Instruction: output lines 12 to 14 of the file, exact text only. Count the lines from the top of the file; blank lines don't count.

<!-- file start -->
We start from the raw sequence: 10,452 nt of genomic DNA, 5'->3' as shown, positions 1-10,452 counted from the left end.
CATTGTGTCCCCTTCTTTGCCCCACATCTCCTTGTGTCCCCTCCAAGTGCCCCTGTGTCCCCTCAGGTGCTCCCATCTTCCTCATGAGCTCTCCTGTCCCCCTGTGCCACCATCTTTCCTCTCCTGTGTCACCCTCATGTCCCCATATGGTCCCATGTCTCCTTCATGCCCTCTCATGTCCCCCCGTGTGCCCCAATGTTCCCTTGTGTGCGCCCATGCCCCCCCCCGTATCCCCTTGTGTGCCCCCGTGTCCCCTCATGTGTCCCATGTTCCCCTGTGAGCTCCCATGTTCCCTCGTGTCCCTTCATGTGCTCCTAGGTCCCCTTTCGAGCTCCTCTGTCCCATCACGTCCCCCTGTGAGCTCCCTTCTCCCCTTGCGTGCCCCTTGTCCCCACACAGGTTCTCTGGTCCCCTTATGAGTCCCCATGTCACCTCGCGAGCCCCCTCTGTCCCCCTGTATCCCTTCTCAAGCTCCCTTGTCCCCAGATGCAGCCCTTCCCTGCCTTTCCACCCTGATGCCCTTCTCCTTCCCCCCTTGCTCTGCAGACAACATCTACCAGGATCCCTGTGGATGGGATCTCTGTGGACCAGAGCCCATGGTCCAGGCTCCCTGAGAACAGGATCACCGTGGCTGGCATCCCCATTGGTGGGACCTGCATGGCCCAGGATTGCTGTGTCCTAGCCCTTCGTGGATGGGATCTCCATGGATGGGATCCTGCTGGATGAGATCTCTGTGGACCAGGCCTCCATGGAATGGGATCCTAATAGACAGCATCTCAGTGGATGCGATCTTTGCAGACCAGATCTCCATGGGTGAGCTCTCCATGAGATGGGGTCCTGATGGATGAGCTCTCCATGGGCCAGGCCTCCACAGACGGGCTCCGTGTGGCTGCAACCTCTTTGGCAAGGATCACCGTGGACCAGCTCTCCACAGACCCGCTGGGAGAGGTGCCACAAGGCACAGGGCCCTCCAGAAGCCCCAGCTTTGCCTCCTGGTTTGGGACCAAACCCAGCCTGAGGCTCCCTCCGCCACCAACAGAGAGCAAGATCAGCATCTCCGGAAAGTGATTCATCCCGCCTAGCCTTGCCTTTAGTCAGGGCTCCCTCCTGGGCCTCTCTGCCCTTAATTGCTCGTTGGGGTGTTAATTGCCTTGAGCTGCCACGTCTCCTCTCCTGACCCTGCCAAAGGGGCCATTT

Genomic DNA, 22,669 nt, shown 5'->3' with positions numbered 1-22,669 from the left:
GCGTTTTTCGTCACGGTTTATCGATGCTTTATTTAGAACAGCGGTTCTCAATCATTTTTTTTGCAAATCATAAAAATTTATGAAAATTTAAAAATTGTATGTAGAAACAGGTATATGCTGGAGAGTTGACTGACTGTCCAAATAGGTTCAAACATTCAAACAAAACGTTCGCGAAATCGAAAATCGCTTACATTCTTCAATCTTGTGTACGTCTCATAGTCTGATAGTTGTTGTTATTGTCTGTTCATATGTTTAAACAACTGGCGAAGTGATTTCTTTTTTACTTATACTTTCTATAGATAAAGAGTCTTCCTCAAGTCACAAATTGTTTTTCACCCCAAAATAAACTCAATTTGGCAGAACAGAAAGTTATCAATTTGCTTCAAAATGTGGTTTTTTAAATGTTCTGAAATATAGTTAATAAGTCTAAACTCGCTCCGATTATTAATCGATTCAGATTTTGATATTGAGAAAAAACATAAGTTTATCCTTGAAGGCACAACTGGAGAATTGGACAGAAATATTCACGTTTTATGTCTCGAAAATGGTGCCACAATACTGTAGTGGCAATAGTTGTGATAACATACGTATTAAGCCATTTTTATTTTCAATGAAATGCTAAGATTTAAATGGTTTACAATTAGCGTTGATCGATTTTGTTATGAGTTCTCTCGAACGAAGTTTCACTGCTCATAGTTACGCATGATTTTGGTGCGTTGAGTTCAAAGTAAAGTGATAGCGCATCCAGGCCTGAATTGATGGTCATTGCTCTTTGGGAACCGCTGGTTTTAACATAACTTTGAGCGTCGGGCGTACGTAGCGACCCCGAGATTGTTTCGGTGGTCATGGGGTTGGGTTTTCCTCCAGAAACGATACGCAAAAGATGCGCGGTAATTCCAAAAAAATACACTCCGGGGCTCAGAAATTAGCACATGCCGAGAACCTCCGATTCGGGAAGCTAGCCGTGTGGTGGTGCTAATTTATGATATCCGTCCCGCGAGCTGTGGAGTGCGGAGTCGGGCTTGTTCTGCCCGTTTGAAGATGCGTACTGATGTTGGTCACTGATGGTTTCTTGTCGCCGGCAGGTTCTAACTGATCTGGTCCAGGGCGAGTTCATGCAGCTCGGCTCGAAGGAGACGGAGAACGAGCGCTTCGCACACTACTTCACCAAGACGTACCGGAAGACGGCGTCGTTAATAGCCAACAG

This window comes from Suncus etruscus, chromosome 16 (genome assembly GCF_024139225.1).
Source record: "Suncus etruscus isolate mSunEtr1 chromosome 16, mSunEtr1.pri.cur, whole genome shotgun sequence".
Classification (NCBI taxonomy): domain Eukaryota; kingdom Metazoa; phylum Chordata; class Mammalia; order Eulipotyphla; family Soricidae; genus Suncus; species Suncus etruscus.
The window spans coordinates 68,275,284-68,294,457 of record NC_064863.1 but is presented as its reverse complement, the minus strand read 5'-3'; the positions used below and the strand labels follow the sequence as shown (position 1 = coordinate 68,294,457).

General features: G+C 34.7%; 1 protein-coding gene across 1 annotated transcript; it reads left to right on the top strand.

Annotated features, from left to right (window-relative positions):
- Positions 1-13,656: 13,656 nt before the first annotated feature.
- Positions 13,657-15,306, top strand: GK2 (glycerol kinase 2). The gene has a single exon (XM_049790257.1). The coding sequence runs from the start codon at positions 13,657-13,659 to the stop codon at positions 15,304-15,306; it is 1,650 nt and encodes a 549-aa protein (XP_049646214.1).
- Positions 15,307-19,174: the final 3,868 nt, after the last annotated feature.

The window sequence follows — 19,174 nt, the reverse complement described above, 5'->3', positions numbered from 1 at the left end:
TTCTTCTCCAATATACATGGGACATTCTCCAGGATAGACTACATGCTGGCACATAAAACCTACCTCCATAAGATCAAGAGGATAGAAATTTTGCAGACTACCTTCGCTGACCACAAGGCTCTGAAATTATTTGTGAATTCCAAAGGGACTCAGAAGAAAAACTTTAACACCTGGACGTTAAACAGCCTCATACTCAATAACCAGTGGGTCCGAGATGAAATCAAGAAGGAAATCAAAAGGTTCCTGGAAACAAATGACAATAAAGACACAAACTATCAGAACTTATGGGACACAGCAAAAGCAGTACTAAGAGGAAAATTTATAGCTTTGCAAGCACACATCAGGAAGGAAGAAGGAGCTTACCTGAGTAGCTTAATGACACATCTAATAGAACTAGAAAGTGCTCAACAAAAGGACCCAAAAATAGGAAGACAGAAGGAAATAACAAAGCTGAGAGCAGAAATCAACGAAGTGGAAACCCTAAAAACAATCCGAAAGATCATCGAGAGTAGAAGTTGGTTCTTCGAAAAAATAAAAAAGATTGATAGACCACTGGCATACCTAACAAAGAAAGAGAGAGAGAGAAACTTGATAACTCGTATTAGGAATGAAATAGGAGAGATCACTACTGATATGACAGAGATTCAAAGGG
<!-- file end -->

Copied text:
- Positions 13,657-15,306, top strand: GK2 (glycerol kinase 2). The gene has a single exon (XM_049790257.1). The coding sequence runs from the start codon at positions 13,657-13,659 to the stop codon at positions 15,304-15,306; it is 1,650 nt and encodes a 549-aa protein (XP_049646214.1).
- Positions 15,307-19,174: the final 3,868 nt, after the last annotated feature.

The window sequence follows — 19,174 nt, the reverse complement described above, 5'->3', positions numbered from 1 at the left end: